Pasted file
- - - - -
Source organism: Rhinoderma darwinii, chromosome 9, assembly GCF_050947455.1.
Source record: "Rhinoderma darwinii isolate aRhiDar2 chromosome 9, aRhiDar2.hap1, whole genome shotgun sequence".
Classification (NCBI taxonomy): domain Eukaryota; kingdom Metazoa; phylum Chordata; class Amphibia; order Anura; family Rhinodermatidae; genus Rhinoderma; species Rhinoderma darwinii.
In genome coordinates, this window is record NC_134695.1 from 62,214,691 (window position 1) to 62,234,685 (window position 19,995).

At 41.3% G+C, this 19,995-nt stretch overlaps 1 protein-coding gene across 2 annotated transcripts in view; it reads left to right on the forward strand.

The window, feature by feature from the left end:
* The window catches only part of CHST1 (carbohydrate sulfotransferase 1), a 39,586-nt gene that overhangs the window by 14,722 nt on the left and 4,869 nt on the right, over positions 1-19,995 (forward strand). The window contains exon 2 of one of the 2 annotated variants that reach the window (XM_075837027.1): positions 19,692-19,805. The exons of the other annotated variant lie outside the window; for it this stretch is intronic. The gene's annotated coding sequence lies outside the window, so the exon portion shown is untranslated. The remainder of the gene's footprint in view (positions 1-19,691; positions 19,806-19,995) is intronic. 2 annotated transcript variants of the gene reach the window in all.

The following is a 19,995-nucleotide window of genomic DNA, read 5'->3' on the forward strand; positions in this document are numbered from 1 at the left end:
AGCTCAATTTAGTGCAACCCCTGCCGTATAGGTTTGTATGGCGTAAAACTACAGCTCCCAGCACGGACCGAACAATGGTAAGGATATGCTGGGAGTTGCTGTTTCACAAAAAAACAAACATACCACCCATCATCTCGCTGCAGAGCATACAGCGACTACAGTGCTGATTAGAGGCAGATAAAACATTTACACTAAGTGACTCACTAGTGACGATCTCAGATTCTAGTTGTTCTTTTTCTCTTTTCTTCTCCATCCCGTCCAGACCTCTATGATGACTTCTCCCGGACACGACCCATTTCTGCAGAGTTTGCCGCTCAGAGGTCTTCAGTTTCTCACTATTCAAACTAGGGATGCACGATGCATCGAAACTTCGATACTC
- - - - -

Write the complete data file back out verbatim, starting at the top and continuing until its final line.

Source organism: Rhinoderma darwinii, chromosome 9, assembly GCF_050947455.1.
Source record: "Rhinoderma darwinii isolate aRhiDar2 chromosome 9, aRhiDar2.hap1, whole genome shotgun sequence".
Classification (NCBI taxonomy): domain Eukaryota; kingdom Metazoa; phylum Chordata; class Amphibia; order Anura; family Rhinodermatidae; genus Rhinoderma; species Rhinoderma darwinii.
In genome coordinates, this window is record NC_134695.1 from 62,214,691 (window position 1) to 62,234,685 (window position 19,995).

At 41.3% G+C, this 19,995-nt stretch overlaps 1 protein-coding gene across 2 annotated transcripts in view; it reads left to right on the forward strand.

The window, feature by feature from the left end:
* The window catches only part of CHST1 (carbohydrate sulfotransferase 1), a 39,586-nt gene that overhangs the window by 14,722 nt on the left and 4,869 nt on the right, over positions 1-19,995 (forward strand). The window contains exon 2 of one of the 2 annotated variants that reach the window (XM_075837027.1): positions 19,692-19,805. The exons of the other annotated variant lie outside the window; for it this stretch is intronic. The gene's annotated coding sequence lies outside the window, so the exon portion shown is untranslated. The remainder of the gene's footprint in view (positions 1-19,691; positions 19,806-19,995) is intronic. 2 annotated transcript variants of the gene reach the window in all.

The following is a 19,995-nucleotide window of genomic DNA, read 5'->3' on the forward strand; positions in this document are numbered from 1 at the left end:
AGCTCAATTTAGTGCAACCCCTGCCGTATAGGTTTGTATGGCGTAAAACTACAGCTCCCAGCACGGACCGAACAATGGTAAGGATATGCTGGGAGTTGCTGTTTCACAAAAAAACAAACATACCACCCATCATCTCGCTGCAGAGCATACAGCGACTACAGTGCTGATTAGAGGCAGATAAAACATTTACACTAAGTGACTCACTAGTGACGATCTCAGATTCTAGTTGTTCTTTTTCTCTTTTCTTCTCCATCCCGTCCAGACCTCTATGATGACTTCTCCCGGACACGACCCATTTCTGCAGAGTTTGCCGCTCAGAGGTCTTCAGTTTCTCACTATTCAAACTAGGGATGCACGATGCATCGAAACTTCGATACTC